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CH 13 Bankruptcy

October 28, 2017

 

In general, people see bankruptcy as a last resort when an event has occurred that substantially disrupts their personal and financial life. Often a divorce, loss of a job, the struggle to obtain a new job, or a death in the family can lead a person to seek relief in bankruptcy. Whatever your reason for choosing bankruptcy, you should be equipped with general knowledge to make the process simpler. Of course, the best way to ensure a smooth bankruptcy process is to hire a qualified and competent attorney to represent your interests during the bankruptcy. We are such attorneys and we can certainly help you navigate the complicated process of bankruptcy. If you are considering filing for bankruptcy, this post will help you understand some of the terms and requirements for filing a chapter 13 bankruptcy. For individual debtors, the first choice is whether to file a chapter 7 or 13 petition. Sometimes, however, that is not a choice because of the debtor’s income. But for the sake of clarity, this post will focus on chapter 13 only.

 

            Debtors are more inclined to choose a chapter 13 bankruptcy because it has a less damaging effect on your future credit rating and because it allows the debtor to keep their assets, as opposed to having those assets liquidated. Morality also encourages people to file chapter 13 bankruptcies, because there is a general understanding that most consumers feel obligated to pay their debts. Your reason for choosing a chapter 13 bankruptcy is respected and understood. We want to make sure you have all relevant information to make an informed and correct decision for you and your situation. Give us the opportunity to discuss your options before you file to avoid any unnecessary conversion fees.

 

            With that said, not all debtors are eligible to file a chapter 13 bankruptcy. Only individual debtors with primarily consumer debts, who have regular income, are eligible to file under chapter 13. Consumer debts are those that are incurred for household, personal, or family purposes. Essentially, if the debt is incurred on behalf of business, it is not a consumer debt. The requirement that the debtor be an individual does not mean that co-debtors, such as a husband and wife, cannot file the petition. Rather, it means that a business (other than a sole-proprietorship) is not eligible to file under chapter 13. Last, the requirement that the debtor have regular income is broadly defined. The income can come from a variety of sources. The requirement is simply that the income is received with regularity and can be relied upon by the debtor. Typically, debtors qualify if they earn wages at a job.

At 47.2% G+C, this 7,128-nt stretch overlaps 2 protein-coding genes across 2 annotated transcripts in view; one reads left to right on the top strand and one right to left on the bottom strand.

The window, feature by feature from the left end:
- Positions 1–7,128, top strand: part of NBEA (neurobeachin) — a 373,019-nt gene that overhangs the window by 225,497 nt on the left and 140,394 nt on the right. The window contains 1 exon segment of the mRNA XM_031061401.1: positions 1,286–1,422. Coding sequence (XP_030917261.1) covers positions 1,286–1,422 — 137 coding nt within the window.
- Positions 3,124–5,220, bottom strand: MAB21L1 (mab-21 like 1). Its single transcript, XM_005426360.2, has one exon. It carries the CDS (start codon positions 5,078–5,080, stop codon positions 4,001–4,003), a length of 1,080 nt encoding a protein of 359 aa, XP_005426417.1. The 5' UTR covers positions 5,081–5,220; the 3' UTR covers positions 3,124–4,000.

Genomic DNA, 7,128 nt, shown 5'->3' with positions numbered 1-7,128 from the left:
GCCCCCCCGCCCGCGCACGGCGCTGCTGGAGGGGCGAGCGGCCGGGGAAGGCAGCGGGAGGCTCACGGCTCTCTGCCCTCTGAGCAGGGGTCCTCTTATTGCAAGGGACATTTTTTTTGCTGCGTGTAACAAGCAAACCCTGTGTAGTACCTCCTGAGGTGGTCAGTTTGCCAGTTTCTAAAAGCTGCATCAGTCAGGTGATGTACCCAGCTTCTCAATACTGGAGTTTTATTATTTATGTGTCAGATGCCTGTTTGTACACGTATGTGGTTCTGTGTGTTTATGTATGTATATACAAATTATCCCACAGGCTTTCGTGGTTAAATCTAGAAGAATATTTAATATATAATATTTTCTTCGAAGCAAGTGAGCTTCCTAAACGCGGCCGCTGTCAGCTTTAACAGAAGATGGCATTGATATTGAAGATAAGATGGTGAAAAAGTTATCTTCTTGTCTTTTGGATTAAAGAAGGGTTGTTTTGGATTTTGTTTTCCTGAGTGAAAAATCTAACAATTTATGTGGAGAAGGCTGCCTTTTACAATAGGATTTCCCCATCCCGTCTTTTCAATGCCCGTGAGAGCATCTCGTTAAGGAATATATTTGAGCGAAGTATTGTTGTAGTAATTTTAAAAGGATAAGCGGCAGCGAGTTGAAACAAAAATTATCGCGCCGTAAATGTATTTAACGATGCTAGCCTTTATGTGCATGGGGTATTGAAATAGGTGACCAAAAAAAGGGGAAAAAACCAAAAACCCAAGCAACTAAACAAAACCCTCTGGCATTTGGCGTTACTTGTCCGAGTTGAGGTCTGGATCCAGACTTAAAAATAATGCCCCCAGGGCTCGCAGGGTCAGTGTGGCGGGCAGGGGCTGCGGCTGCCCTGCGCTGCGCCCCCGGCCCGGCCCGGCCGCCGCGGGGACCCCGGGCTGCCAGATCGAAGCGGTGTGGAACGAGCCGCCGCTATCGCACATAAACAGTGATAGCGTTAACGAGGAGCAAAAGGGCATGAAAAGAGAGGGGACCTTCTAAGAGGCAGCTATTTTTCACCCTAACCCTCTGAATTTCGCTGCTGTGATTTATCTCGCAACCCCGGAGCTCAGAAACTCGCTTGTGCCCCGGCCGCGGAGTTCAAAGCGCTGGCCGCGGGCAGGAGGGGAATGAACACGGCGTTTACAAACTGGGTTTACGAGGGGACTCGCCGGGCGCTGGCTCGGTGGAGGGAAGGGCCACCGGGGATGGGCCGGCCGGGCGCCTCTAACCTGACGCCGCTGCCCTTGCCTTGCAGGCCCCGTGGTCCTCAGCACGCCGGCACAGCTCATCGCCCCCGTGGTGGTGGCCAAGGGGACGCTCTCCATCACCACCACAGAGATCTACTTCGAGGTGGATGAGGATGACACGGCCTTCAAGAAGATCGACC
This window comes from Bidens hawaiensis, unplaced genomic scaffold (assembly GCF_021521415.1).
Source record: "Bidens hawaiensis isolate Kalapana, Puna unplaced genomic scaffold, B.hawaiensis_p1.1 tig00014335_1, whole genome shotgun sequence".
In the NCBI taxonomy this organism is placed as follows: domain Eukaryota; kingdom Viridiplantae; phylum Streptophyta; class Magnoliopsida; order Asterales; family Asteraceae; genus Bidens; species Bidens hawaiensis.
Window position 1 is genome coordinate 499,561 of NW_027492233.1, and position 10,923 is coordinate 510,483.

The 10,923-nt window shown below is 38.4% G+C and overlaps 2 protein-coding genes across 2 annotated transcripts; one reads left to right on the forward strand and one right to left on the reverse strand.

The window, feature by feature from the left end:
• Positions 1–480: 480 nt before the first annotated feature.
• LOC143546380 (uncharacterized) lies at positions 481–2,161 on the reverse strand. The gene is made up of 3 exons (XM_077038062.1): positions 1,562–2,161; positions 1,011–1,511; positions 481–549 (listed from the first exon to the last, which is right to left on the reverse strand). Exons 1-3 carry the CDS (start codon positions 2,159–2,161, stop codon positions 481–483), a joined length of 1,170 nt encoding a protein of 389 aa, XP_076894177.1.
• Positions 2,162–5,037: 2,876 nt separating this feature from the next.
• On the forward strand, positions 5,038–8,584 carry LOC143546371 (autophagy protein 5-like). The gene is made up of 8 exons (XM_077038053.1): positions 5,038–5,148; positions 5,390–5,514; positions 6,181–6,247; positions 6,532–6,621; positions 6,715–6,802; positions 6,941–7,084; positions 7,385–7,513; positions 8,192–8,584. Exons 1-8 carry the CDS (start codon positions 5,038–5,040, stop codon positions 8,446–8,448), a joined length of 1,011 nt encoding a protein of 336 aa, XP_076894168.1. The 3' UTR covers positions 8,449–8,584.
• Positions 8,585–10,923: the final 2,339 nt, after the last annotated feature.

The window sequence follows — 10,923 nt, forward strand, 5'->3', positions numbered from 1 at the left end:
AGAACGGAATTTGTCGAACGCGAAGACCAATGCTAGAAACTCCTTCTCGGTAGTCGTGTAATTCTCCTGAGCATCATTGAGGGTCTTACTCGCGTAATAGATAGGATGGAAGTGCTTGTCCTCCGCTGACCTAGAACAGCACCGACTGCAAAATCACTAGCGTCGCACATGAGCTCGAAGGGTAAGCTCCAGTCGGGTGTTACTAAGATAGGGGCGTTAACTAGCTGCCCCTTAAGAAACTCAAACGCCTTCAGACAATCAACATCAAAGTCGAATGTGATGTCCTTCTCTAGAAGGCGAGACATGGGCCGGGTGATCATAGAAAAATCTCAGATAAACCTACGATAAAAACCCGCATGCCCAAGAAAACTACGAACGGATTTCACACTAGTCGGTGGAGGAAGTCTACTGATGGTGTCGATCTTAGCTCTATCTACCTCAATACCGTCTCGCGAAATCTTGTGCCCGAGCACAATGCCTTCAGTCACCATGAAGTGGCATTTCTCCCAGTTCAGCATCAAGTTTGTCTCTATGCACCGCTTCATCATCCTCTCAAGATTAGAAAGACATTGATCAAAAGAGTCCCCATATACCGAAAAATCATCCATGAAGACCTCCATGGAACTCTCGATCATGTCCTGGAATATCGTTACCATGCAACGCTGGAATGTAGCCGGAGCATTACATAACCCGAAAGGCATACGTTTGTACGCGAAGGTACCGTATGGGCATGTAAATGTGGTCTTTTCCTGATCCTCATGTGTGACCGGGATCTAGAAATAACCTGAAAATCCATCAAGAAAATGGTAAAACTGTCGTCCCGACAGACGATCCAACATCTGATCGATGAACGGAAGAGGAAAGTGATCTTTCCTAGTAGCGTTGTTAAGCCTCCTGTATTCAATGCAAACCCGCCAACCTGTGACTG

The debtor initiates most consumer bankruptcies voluntarily. In fact, an involuntary petition for a chapter 13 bankruptcy is not allowed. The debtor must voluntarily choose to file a chapter 13 petition. When you file a bankruptcy petition, the court imposes what is called an automatic stay. Basically, the stay protects you from further collection efforts by your creditors. From the moment you file for bankruptcy, creditors are no longer allowed to seek collection from you, threaten you with legal proceedings, or actually file those legal proceedings against you and obtain a judgment. The stay is subject to various exceptions and we can discuss in more the detail the coverage of the automatic stay when you visit for a consultation. 

 

            When you file a bankruptcy petition, you will also have a duty to provide additional documentation about your finances. This includes, but is not limited to, a list of your creditors, a list of the current assets you own, and information about your current income and expenses. Your attorney can help you gather and prepare this information. When you speak with your attorney about this information, it is extremely important that you are honest and forthcoming. Failing to disclose a creditor or the amount of money you earn can result in serious consequences during your bankruptcy case, including the possibility of dismissal. You will incur a filing fee of $75 when you file a chapter 13 petition. Additionally, as an individual debtor, you must attend available credit counseling at least 180 days prior to filing for bankruptcy. These courses can be accessed in an online format. Failure to complete this course could result in substantial consequences.

 

             Chapter 13 differs from chapter 7 in that your non-exempt assets are not collected and then sold to pay off your debts. Instead, you and your attorney will work with the court to establish a plan for repayment. Depending on your income, the plan will last between 3 and 5 years. All of your income will be calculated and expenses deducted to determine a monthly disposable income. All of that disposable income must be dedicated to the repayment plan. When the court confirms your repayment plan, you are absolutely obligated to comply with the terms of the plan for the duration of the plan. The plan is subject to modification, but this is why it is extremely important for you to understand what you are agreeing to in a chapter 13 bankruptcy. If you fail to make the required payments under the plan, your case can be converted to chapter 7 or dismissed. If you complete the plan, however, your debts will be discharged, subject to some exceptions, and you will receive that fresh start. Committing to chapter 13 plan payments is not easy. You should make time to thoroughly discuss this option with your attorney before committing to a chapter 13 plan.

 

If you are considering bankruptcy, give us a call. We can help you with the process. We will keep you informed and aware of everything that occurs. If you have any questions, we can get you the appropriate answer.

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